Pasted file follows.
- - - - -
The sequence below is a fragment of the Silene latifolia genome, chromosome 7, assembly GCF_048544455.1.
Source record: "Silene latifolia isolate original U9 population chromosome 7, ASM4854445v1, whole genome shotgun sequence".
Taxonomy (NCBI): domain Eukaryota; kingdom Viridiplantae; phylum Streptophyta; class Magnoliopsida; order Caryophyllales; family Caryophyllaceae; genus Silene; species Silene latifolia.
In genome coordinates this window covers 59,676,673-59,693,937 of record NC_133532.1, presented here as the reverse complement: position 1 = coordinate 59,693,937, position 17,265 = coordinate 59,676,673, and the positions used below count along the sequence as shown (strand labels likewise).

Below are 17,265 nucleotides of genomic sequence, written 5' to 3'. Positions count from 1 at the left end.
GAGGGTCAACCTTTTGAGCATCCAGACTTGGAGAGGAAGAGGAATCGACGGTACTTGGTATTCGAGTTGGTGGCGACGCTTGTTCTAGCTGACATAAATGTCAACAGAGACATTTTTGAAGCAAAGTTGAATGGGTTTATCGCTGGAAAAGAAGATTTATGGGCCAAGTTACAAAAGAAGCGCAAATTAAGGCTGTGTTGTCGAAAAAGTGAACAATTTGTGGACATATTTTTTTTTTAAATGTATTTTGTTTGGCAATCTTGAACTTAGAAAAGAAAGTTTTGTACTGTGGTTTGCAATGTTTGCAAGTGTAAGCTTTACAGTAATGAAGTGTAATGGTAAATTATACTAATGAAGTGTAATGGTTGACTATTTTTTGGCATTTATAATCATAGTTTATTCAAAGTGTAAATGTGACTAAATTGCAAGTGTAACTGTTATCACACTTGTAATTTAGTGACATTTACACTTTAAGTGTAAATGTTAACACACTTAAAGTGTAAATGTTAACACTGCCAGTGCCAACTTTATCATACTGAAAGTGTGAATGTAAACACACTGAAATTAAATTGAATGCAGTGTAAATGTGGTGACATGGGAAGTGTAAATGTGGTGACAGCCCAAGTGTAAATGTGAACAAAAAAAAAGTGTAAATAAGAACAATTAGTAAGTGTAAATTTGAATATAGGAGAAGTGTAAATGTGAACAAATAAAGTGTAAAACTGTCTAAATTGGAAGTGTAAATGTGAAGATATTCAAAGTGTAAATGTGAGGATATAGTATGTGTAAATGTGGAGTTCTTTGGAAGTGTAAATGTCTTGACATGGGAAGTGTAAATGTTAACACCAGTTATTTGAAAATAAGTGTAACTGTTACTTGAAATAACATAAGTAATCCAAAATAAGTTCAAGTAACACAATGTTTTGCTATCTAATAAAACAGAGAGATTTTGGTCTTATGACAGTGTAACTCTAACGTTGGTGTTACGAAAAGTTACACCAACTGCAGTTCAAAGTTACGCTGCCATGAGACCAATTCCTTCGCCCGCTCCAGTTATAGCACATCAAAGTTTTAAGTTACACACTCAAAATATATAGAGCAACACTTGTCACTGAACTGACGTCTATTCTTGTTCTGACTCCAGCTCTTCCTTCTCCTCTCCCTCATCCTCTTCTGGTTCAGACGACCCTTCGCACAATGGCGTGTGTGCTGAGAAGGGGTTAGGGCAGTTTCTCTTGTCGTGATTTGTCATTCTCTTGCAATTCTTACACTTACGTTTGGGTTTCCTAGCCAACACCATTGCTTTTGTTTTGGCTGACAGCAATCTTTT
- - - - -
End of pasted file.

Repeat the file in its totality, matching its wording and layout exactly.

The sequence below is a fragment of the Silene latifolia genome, chromosome 7, assembly GCF_048544455.1.
Source record: "Silene latifolia isolate original U9 population chromosome 7, ASM4854445v1, whole genome shotgun sequence".
Taxonomy (NCBI): domain Eukaryota; kingdom Viridiplantae; phylum Streptophyta; class Magnoliopsida; order Caryophyllales; family Caryophyllaceae; genus Silene; species Silene latifolia.
In genome coordinates this window covers 59,676,673-59,693,937 of record NC_133532.1, presented here as the reverse complement: position 1 = coordinate 59,693,937, position 17,265 = coordinate 59,676,673, and the positions used below count along the sequence as shown (strand labels likewise).

Below are 17,265 nucleotides of genomic sequence, written 5' to 3'. Positions count from 1 at the left end.
GAGGGTCAACCTTTTGAGCATCCAGACTTGGAGAGGAAGAGGAATCGACGGTACTTGGTATTCGAGTTGGTGGCGACGCTTGTTCTAGCTGACATAAATGTCAACAGAGACATTTTTGAAGCAAAGTTGAATGGGTTTATCGCTGGAAAAGAAGATTTATGGGCCAAGTTACAAAAGAAGCGCAAATTAAGGCTGTGTTGTCGAAAAAGTGAACAATTTGTGGACATATTTTTTTTTTAAATGTATTTTGTTTGGCAATCTTGAACTTAGAAAAGAAAGTTTTGTACTGTGGTTTGCAATGTTTGCAAGTGTAAGCTTTACAGTAATGAAGTGTAATGGTAAATTATACTAATGAAGTGTAATGGTTGACTATTTTTTGGCATTTATAATCATAGTTTATTCAAAGTGTAAATGTGACTAAATTGCAAGTGTAACTGTTATCACACTTGTAATTTAGTGACATTTACACTTTAAGTGTAAATGTTAACACACTTAAAGTGTAAATGTTAACACTGCCAGTGCCAACTTTATCATACTGAAAGTGTGAATGTAAACACACTGAAATTAAATTGAATGCAGTGTAAATGTGGTGACATGGGAAGTGTAAATGTGGTGACAGCCCAAGTGTAAATGTGAACAAAAAAAAAGTGTAAATAAGAACAATTAGTAAGTGTAAATTTGAATATAGGAGAAGTGTAAATGTGAACAAATAAAGTGTAAAACTGTCTAAATTGGAAGTGTAAATGTGAAGATATTCAAAGTGTAAATGTGAGGATATAGTATGTGTAAATGTGGAGTTCTTTGGAAGTGTAAATGTCTTGACATGGGAAGTGTAAATGTTAACACCAGTTATTTGAAAATAAGTGTAACTGTTACTTGAAATAACATAAGTAATCCAAAATAAGTTCAAGTAACACAATGTTTTGCTATCTAATAAAACAGAGAGATTTTGGTCTTATGACAGTGTAACTCTAACGTTGGTGTTACGAAAAGTTACACCAACTGCAGTTCAAAGTTACGCTGCCATGAGACCAATTCCTTCGCCCGCTCCAGTTATAGCACATCAAAGTTTTAAGTTACACACTCAAAATATATAGAGCAACACTTGTCACTGAACTGACGTCTATTCTTGTTCTGACTCCAGCTCTTCCTTCTCCTCTCCCTCATCCTCTTCTGGTTCAGACGACCCTTCGCACAATGGCGTGTGTGCTGAGAAGGGGTTAGGGCAGTTTCTCTTGTCGTGATTTGTCATTCTCTTGCAATTCTTACACTTACGTTTGGGTTTCCTAGCCAACACCATTGCTTTTGTTTTGGCTGACAGCAATCTTTT